• Chris O'Rourke

May B


Compagnie Maguy Marin: May B. Photo © Herve Deroo

****

Beckett can take us to dark places. Yet listening to a stout German lieder in the physical dark waiting for the lights to go on feels less like Beckett and more like someone forgot the show had started. If this was indeed the case, one suspects the playful Beckett would have approved. As he did when choreographer Maguy Marin asked him to allow her adapt his works in 1981. Now celebrating 40 years since the then unknown Marin received the great masters blessing, May B returns as headliner for Dublin Dance Festival's 2021 Winter Edition. And if it ultimately overstays its welcome, it proves itself still in a league of its own.


As ghostly bodies finally materialise, Louise Marin's costumes often suggest Dickens more than Beckett. Its five male and five female dancers looking like Jacob Marley's football team. In response to a whistle they shuffle and stop, finding cohesion through repetition, soon moving like a murmuration of zombies to the music of a military brass band. Making guttural noises like unshaped syllables, structured into a repeated pattern, like the worse beatboxers ever. Revealing musical and choreographic possibilities inherent in Beckett's work.

Compagnie Maguy Marin: May B. Photo © Herve Deroo


Traces of Commedia dell'arte further inform Louise Marin's costumes. Married to Lecoq style clowning and mask work, individual expression within the uniformity of the ensemble is impressively rendered. Collectively flowing into mesmerising scenes in which dancers Kostia Chaix, Antoine Laval, Lazare Huet, Louise Mariotte, Lise Messina, Isabelle Missal, Cathy Polo, Agnès Potie, Rolando Rocha and Ennio Sammarco appear both individually present yet inseperable from the group. Discovering sex, violence, greed, cake, gluttony and envy. All the joys and trials of life courtesy of the seven deadly sins, made infinitely richer by Alexandre Beneteaud's superb lighting and cameos from some recognisible characters.


Throughout, Marin's painstaking choreography is simply mind-blowing, crafted with a Feldenkrais level of detail married to a Lecoq like physicality, with just a touch of comedian Max Wall. Shifting, shuffling, striking tableaus; patterns continually emerge giving expression to the earnestness of Beckett's lost souls whilst also looking like a monster mash party at the Addam's Family mansion. As the end draws near dancers dress shabbily, carrying tattered suitcases, and May B resonates in a whole other way. Speaking to a homelessness both thematically Beckettian and tragically of this world. Lending a touch of genius to the manner in which dancers escape the stage, their shoes left like ghostly presences, in a scene of utter humanity steeped in wonderful theatricality. Delivering one of the best endings you're likely to see. If it only it had ended there.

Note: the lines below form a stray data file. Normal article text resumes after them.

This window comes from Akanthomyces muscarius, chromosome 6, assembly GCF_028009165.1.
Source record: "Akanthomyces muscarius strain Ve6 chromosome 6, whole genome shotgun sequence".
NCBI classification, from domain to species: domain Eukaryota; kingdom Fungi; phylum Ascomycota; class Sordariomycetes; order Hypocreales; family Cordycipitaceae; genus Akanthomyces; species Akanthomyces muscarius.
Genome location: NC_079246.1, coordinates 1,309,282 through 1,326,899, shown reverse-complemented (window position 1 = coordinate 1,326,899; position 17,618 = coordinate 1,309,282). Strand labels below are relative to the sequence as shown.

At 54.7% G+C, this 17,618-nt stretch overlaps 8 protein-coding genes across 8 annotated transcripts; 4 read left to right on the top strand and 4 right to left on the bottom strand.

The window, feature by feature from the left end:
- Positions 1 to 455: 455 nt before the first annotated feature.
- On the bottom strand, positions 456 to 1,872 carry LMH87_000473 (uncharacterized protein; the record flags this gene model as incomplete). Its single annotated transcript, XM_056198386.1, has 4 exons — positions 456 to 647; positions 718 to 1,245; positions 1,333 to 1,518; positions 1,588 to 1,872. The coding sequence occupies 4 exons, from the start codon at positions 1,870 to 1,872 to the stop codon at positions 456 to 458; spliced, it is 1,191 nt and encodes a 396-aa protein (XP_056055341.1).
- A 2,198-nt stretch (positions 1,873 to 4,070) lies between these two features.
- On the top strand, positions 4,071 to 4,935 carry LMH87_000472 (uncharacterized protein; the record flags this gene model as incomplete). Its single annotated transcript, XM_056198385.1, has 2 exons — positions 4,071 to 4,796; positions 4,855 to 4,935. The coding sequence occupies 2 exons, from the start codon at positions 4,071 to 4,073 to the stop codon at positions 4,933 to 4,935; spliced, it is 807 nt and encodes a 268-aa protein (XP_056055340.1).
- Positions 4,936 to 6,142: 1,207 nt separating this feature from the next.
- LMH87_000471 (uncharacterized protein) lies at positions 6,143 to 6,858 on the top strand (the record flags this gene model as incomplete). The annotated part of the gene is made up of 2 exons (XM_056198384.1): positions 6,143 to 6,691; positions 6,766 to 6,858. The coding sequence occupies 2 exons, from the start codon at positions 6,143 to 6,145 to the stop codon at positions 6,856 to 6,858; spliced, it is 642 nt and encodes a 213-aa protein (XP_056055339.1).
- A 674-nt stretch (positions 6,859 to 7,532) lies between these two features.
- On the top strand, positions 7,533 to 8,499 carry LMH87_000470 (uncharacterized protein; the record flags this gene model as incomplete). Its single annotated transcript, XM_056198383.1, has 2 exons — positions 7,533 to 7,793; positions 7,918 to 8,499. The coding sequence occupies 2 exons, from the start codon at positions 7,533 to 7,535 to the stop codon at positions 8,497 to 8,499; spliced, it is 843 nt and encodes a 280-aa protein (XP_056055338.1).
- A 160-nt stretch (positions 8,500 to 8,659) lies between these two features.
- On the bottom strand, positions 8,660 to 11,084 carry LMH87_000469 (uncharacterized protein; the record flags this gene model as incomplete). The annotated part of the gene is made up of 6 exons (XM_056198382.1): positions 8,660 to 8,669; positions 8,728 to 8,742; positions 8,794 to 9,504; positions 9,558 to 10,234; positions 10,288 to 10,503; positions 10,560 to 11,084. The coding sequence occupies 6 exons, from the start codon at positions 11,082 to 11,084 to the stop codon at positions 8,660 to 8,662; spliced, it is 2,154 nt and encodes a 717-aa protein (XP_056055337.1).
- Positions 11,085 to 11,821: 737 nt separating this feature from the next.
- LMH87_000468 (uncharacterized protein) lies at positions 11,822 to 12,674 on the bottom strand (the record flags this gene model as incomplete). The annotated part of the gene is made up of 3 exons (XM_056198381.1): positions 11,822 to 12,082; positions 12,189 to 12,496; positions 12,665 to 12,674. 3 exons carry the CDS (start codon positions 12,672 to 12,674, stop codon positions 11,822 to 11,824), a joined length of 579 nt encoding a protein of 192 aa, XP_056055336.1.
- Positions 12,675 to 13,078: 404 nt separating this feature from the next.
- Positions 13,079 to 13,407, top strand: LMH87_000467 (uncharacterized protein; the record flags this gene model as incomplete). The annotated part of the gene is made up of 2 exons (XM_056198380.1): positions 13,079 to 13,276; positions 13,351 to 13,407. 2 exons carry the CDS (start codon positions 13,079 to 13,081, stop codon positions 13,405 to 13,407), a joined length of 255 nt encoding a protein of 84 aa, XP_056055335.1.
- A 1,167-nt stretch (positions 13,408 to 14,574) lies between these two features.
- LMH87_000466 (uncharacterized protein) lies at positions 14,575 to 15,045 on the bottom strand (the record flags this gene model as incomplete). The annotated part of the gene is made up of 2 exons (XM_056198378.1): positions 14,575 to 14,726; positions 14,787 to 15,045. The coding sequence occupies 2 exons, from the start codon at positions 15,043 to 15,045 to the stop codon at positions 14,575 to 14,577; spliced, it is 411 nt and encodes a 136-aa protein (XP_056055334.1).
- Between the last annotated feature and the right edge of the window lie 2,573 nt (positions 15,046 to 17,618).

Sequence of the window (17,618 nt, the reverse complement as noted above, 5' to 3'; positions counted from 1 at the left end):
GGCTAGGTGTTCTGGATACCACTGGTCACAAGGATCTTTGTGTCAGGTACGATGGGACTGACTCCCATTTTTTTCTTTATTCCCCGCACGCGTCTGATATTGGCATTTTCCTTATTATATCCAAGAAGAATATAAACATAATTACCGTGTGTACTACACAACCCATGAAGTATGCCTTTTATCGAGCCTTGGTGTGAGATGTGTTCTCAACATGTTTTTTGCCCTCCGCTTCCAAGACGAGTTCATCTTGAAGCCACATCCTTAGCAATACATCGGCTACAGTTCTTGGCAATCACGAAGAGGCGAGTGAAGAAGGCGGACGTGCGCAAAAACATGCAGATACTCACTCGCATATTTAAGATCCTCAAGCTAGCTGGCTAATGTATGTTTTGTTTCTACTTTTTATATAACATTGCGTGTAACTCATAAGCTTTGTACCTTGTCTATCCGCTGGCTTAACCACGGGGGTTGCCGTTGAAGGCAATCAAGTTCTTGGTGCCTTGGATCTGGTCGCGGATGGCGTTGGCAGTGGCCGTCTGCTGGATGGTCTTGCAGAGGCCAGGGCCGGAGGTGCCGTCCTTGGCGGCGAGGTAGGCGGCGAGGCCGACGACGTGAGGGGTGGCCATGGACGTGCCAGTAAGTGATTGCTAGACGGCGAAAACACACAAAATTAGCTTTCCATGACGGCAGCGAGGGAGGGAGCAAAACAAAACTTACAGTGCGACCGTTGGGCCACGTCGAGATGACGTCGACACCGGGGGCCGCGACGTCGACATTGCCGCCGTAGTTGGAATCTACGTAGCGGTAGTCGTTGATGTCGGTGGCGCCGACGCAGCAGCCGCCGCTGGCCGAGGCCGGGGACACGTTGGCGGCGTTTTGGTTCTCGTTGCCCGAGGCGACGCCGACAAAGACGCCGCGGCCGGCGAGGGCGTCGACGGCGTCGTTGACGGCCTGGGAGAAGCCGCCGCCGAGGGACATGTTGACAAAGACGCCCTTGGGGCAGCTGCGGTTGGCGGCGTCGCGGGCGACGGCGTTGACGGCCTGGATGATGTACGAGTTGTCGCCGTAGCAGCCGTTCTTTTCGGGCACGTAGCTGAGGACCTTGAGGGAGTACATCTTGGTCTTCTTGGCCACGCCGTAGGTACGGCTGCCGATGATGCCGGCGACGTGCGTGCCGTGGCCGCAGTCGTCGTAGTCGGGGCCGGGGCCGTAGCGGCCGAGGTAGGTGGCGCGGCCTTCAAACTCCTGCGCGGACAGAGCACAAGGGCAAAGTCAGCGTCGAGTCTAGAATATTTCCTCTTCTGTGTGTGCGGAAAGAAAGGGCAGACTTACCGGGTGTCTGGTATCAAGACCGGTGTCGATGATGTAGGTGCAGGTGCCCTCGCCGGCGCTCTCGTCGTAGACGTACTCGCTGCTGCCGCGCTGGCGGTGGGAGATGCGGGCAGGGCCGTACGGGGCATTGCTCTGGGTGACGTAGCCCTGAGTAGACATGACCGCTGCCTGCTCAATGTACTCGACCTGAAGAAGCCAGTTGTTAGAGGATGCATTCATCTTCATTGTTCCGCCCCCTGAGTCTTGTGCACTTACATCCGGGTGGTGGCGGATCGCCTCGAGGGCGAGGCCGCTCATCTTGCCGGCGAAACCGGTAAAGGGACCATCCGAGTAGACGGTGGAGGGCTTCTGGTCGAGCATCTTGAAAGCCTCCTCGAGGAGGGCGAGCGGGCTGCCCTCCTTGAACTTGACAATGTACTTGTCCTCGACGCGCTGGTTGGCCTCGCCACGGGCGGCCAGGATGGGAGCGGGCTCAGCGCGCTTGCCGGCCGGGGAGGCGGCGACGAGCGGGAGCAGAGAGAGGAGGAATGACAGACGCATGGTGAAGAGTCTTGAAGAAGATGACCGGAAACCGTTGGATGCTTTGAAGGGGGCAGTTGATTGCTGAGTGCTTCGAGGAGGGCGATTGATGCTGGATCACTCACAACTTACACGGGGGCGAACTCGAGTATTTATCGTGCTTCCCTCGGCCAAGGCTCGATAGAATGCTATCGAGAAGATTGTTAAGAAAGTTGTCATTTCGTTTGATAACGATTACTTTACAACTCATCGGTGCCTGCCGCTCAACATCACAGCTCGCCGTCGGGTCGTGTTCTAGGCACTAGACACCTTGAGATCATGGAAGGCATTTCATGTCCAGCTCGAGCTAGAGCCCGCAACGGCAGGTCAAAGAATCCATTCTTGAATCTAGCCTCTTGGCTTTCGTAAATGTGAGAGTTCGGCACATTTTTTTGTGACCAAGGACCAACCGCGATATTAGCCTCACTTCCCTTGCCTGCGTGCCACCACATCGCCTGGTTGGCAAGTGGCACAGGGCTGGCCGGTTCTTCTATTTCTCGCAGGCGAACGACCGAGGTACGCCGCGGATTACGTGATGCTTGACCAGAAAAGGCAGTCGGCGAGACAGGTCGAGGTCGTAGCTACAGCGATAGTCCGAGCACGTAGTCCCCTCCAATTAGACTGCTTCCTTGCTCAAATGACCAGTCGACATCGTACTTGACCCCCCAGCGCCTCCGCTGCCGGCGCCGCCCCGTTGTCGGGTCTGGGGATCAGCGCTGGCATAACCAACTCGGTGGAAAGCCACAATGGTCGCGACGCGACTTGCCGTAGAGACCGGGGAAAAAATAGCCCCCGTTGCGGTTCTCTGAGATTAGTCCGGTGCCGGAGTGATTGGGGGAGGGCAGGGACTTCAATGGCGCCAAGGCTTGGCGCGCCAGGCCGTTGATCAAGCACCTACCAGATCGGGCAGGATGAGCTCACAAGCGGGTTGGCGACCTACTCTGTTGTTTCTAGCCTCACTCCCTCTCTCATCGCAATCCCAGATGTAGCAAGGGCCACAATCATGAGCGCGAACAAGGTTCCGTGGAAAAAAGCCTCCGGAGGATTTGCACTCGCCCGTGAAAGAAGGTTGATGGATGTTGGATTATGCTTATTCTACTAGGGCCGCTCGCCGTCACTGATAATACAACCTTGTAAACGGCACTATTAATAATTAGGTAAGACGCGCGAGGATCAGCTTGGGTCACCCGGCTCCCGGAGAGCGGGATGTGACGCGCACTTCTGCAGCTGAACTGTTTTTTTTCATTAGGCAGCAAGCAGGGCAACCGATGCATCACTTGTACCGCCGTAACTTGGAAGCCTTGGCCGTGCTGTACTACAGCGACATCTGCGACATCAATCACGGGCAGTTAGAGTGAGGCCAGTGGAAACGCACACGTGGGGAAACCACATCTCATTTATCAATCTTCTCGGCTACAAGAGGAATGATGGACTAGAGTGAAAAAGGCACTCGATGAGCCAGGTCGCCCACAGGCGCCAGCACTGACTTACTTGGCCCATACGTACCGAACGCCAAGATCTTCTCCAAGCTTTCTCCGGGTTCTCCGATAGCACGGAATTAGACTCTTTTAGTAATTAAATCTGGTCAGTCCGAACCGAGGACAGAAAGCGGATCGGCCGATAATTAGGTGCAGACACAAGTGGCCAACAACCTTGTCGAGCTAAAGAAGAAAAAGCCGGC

Compagnie Maguy Marin: May B. Photo © Herve Deroo

Instead, May B indulges in yet more cycles of repetition. Dancers moving diagonally, then off stage as another emerges stage left, like extras in a low budget episode to The Walking Dead. Indeed, it could be argued that everything following their escape is little more than a tagged on epilogue, serving up a durational phyrric victory at best. Including a fragment of song whose endless repetition borders on trauma. Yet as a solo tableau is struck, and the lights fade, you too begin to feel a little Dickensian. Wanting to ask, "please, may I have some more?"


If May B feels unnecessarily durational, Marin's breathtaking choreography is utterly magnificent, articulating a rich cornucopia of Beckettian themes. Rarely has Beckett been made this much fun and looked so good while doing it. An orgy of organised chaos beautifully choreographed, May B is dance of the highest quality. A work utterly original and outstanding that stands the test of time. An apt definition of a classic.


May B, by Compagnie Maguy Marin, runs as part of Dublin Dance Festival's 2021 Winter Edition until Nov 7.


For more information, visit Dublin Dance Festival's 2021

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